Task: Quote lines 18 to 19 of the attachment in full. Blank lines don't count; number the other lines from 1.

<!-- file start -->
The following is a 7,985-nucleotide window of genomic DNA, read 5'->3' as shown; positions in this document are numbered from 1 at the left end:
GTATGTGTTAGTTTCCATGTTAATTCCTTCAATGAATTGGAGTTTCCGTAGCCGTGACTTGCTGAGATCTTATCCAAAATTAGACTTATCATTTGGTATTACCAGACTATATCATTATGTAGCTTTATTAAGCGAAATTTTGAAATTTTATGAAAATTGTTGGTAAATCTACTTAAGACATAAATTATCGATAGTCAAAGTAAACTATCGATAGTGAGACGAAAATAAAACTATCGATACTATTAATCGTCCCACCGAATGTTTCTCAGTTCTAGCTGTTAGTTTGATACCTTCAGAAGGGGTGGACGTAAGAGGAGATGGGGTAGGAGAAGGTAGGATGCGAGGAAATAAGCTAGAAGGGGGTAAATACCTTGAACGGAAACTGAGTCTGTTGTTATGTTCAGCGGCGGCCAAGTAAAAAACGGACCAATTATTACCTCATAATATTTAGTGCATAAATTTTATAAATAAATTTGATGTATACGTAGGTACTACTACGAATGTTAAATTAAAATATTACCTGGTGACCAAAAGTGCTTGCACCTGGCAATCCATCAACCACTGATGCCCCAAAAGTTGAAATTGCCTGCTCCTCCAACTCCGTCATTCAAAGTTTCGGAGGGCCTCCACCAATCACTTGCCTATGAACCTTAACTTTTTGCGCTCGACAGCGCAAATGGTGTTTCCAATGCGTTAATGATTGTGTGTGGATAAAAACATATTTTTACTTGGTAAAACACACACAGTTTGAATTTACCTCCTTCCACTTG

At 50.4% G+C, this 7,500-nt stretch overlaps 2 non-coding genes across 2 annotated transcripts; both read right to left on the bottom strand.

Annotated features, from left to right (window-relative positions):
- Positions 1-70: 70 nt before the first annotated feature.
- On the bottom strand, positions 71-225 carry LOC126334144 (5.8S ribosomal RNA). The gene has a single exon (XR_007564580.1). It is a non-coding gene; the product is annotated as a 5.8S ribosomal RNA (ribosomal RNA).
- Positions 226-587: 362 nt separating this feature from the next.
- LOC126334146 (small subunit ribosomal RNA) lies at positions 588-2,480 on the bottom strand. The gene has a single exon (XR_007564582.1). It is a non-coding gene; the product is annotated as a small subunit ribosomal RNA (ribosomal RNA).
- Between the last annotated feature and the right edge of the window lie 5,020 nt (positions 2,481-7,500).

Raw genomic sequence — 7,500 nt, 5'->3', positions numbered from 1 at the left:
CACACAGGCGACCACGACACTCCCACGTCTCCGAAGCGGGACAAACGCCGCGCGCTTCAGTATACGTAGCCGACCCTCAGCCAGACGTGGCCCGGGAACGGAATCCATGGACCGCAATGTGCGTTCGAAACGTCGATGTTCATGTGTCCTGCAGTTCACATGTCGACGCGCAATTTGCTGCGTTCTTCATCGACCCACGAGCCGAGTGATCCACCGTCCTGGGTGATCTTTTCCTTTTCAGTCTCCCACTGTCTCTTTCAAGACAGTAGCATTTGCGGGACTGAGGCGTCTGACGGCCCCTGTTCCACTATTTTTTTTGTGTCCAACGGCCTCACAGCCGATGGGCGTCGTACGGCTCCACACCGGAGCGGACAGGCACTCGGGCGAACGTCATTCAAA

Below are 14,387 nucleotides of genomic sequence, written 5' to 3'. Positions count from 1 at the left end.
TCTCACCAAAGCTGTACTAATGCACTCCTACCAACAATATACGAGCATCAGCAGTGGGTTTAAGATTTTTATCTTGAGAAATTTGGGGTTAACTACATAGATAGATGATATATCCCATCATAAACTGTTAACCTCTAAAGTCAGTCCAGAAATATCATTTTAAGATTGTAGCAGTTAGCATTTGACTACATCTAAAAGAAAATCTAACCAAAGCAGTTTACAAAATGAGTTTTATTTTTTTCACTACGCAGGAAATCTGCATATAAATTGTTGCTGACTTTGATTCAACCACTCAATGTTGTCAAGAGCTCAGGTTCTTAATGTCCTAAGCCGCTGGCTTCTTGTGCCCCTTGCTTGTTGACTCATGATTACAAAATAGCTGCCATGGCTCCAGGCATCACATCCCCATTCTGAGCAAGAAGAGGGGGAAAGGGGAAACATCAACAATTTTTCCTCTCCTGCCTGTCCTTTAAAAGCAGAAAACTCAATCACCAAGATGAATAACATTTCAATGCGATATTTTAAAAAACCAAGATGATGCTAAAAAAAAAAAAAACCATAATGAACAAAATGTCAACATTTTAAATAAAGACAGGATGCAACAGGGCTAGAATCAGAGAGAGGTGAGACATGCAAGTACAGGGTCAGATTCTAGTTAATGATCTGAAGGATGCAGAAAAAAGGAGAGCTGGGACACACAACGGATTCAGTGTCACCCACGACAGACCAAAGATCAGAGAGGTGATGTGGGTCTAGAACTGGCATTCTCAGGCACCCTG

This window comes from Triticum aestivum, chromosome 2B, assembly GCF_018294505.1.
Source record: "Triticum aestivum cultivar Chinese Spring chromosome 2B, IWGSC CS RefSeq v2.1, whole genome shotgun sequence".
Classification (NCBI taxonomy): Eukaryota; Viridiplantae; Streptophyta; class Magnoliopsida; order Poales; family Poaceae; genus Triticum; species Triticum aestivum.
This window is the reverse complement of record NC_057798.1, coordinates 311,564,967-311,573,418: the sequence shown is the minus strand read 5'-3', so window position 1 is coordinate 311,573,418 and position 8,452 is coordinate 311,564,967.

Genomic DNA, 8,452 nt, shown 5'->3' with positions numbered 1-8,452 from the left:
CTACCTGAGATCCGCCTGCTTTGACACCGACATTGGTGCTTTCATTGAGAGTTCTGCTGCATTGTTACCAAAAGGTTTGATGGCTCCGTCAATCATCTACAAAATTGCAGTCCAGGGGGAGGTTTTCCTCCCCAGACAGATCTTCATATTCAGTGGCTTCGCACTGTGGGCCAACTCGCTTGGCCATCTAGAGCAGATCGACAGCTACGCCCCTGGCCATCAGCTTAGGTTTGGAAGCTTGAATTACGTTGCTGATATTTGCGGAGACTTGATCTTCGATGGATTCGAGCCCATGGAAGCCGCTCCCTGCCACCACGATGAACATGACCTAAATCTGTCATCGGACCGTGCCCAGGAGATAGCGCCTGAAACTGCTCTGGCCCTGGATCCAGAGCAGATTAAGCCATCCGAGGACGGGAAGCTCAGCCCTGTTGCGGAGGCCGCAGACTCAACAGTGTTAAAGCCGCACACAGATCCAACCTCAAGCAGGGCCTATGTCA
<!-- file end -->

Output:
Genomic DNA, 8,452 nt, shown 5'->3' with positions numbered 1-8,452 from the left:
CTACCTGAGATCCGCCTGCTTTGACACCGACATTGGTGCTTTCATTGAGAGTTCTGCTGCATTGTTACCAAAAGGTTTGATGGCTCCGTCAATCATCTACAAAATTGCAGTCCAGGGGGAGGTTTTCCTCCCCAGACAGATCTTCATATTCAGTGGCTTCGCACTGTGGGCCAACTCGCTTGGCCATCTAGAGCAGATCGACAGCTACGCCCCTGGCCATCAGCTTAGGTTTGGAAGCTTGAATTACGTTGCTGATATTTGCGGAGACTTGATCTTCGATGGATTCGAGCCCATGGAAGCCGCTCCCTGCCACCACGATGAACATGACCTAAATCTGTCATCGGACCGTGCCCAGGAGATAGCGCCTGAAACTGCTCTGGCCCTGGATCCAGAGCAGATTAAGCCATCCGAGGACGGGAAGCTCAGCCCTGTTGCGGAGGCCGCAGACTCAACAGTGTTAAAGCCGCACACAGATCCAACCTCAAGCAGGGCCTATGTCA